This blog post is Unfiltered
As always, the UX department is working on some interesting and valuable things. Check out what we've got in process during February 2021.
Help users configure API fuzzing scanners more efficiently
Configuring API fuzzing scanners requires editing the project .yaml file, which can be long and difficult to parse. Editing can also lead to potential errors.
Solution: We're starting with a boring solution (currently scheduled for 13.9) that generates the necessary code snippet for API fuzzing scanner configuration. Our solution will also help users add the code snippet to the correct .yaml locations.
Provide visibility to the GitLab Kubernetes Agent status & deployments
Customers who use the Agent to automate their deployments to their Kubernetes clusters need to be able to easily see the Agent's status and activity to troubleshoot errors that can break their deployments.
Solution: Provide a details page for the Agent where users can see the list of Agent activities, the manifest projects it deploys, and their sync status, so they can more easily troubleshoot the Agent. Design is in process with solution validation planned for 13.11.
Make it easier to find settings on a page
Finding a specific setting can be hard. Users need to know where it is or hunt for it by opening each section, because the browser search (CMD + f) doesn’t work.
Solution: In-page search for Settings as a first step in directly getting users to the settings they need. We added this under a feature flag in 13.8. Currently available on the www-gitlab-com project.
Help users triage and track changes made to vulnerabilities
When triaging vulnerabilities, users need the ability to modify information and document their decisions for accountability. Additionally, users need to discuss the details, priority, and risk before opening an issue for remediation.
Solution: Meet users' expectations when interacting with vulnerabilities by providing corollary experiences used elsewhere in GitLab: (1) Required comments on state/status change and (2) Commenting and threaded comments in vulnerabilities.
Call out the priority of compliance violations
Today, users can only see a generic violation message for the latest Merge Request, which makes it difficult to keep track of and discern priority.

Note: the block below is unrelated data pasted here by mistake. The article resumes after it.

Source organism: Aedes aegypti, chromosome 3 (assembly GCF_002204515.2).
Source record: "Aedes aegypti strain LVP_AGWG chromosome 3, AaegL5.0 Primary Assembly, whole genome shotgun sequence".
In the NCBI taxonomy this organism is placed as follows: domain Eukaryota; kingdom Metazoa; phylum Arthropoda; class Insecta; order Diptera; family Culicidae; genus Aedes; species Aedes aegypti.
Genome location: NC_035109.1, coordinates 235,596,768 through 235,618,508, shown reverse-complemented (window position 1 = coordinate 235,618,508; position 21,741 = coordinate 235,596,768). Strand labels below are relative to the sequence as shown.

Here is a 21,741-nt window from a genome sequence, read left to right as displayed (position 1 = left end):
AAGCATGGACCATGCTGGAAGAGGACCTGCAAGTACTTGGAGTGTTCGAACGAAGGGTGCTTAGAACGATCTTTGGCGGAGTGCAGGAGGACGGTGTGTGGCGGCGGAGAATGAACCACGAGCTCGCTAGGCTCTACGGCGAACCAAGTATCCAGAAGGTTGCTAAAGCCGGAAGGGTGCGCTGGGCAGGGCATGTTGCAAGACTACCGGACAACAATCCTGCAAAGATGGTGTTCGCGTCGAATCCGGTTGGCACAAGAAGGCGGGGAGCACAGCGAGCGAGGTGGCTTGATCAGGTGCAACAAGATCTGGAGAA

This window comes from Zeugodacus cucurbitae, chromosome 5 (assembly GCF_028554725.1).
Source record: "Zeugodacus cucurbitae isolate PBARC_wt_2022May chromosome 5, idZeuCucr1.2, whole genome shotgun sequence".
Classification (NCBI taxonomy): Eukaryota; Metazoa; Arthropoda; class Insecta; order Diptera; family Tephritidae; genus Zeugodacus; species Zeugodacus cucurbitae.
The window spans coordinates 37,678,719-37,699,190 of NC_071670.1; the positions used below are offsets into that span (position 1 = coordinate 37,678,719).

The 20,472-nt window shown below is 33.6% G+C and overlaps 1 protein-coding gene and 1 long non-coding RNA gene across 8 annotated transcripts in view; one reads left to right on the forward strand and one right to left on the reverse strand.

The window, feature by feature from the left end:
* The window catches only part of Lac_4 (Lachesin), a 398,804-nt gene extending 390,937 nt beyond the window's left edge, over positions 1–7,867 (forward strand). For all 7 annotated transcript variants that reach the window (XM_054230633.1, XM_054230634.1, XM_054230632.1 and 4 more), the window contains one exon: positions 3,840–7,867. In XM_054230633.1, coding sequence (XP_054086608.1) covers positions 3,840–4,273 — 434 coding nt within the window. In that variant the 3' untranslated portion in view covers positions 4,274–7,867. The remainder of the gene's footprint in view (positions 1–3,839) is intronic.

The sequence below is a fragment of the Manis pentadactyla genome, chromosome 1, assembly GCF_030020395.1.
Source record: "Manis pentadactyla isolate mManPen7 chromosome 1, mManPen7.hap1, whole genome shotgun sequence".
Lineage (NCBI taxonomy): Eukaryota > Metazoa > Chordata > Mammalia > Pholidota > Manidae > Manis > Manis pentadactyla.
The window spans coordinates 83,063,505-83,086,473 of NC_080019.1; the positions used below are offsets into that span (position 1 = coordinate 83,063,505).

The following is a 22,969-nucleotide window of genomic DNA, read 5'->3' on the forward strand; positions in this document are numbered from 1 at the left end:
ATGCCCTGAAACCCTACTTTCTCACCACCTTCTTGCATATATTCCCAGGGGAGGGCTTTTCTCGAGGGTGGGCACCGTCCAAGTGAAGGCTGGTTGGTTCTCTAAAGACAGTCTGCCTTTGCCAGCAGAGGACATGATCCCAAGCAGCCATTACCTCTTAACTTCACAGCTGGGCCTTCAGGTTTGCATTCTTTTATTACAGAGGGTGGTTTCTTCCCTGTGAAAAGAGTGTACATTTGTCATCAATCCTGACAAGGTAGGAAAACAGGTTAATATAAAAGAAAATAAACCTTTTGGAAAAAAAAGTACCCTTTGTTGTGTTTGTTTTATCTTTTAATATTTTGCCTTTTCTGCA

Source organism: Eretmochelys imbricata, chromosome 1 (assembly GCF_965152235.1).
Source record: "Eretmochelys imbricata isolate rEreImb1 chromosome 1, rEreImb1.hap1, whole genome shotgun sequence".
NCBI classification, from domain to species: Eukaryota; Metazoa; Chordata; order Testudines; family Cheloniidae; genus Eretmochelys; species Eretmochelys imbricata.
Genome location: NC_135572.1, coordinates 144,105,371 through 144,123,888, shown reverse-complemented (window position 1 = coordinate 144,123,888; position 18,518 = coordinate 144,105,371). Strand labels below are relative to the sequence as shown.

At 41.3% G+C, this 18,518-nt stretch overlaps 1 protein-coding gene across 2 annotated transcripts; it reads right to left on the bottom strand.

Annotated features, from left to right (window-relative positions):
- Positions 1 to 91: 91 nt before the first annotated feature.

Solution: Assign a severity to merge request violations. This epic moved into planning breakdown in 13.9.
Make it easier for new users to get started with CI/CD
Currently, we don't do a good enough job of showing new GitLab users the value of CI/CD and how to implement it well.
Experiment: Feature CI/CD templates to users who haven’t activated pipelines. We hypothesize this will make the process less intimidating and lead to more usage.
Make GitLab purchases more seamless for SaaS customers
Today, SaaS customers are directed away from GitLab.com to the Customers Portal to make purchases. Then, they have to reauthenticate, creating friction in the purchase process.
Solution: We're iterating toward eliminating the Customers Portal to allow customers to make GitLab purchases inside the product. The new subscription purchase flow has already been moved to GitLab.com. In 13.9, we’ll start to move the CI minute purchase flow and then the storage purchase flow after that. Renewals, upgrades, and purchasing additional seats will follow.
Help users manage Feature Flags more effectively
Users are unable to manage and connect feature flags to MRs, epics, issues, and discussions, leading to friction when coordinating strategies.
Solution: Validate the concept of feature flags as an issue type, where users can manage feature flags in a centralized location and benefit from all the capabilities that come with issues. This is currently in solution validation with development work planned to start in 13.10.
Allow users to re-add a merge request to the merge train
When a merge train pipeline fails due to infrastructural failures, users can't easily add the MR back to the merge train.
Solution: As an MVC solution, we're providing users with better messaging in the MR widget that communicates the possible reason for the failure and the appropriate workflow to add the MR back to the train. Currently scheduled for 13.9.
Make merging easier, so that changes can be integrated faster
Merging changes is one of the key moments in the DevOps lifecycle. But today, merging in GitLab has various UX problems that slow down users and their team's pace of shipping.
Solution: First steps to make merging lovable: Map states, actions, and information associated with the merge request merge widget, Conduct a competitive analysis of merge checks UX, and Create a design framework for MR merge widget.
Cover image by Med Badr Chemmaoui on Unsplash